Robin Valenza

For me, this term featured 70 new undergraduates, mostly senior English majors, who embarked with me on my ongoing academic research and teaching mission: creative researching (a term formed by analogy with creative writing).   

I am a Stanford Phd (2003), now an associate professor at UW-Madison by way of a few years of assistant professorship at UChicago.  At Wisconsin, I'm encountering a new set of students and rising to the challenges of both their new pedagogical needs and, what I have recently discovered, the artistic abilities of these students.   

My first few posts here will reflect what I've learned from teaching at a large highly selective, public university and how I'm going to translate this knowledge into my future work.  I begin by sharing a student project that reinterpreted Milton through ice skating:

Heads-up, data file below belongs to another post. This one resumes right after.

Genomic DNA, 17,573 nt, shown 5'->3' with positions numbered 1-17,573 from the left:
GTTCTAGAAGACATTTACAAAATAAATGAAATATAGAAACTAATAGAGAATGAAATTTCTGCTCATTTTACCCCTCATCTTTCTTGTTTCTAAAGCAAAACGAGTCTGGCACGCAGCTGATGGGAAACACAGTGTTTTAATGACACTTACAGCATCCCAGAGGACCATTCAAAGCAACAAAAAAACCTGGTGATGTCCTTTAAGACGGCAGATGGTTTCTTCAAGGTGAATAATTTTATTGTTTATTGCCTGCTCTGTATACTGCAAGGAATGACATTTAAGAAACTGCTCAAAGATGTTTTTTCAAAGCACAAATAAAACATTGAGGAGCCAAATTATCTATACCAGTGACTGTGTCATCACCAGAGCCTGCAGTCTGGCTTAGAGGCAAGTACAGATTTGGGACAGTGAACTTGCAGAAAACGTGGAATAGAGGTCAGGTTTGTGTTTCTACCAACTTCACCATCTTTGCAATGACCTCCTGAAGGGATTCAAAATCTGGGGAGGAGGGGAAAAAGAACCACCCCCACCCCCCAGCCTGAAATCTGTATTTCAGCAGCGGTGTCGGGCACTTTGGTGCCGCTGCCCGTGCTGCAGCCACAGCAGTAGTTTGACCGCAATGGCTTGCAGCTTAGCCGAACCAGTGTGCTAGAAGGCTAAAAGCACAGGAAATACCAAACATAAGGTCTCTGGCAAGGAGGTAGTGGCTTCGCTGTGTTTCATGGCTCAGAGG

Il Penseroso excerpt

L'Allegro excerpt:

Elizabeth skates to portions of Handel's L'Allegro, Il Penseroso, ed Il Moderato, with a libretto of L'lAllegro and Il Penseroso created by one of Handel's collaborators, Charles Jennens, derived from Milton's poems.  Jennens also added a third personage, Il Moderato, a speaker who proposes a golden mean between the happy (L'Allegro) and the melancholy (Il Penseroso) man. Il Moderato's words, not present in these performances, are gleaned partly from Milton's other poems and are partly invention.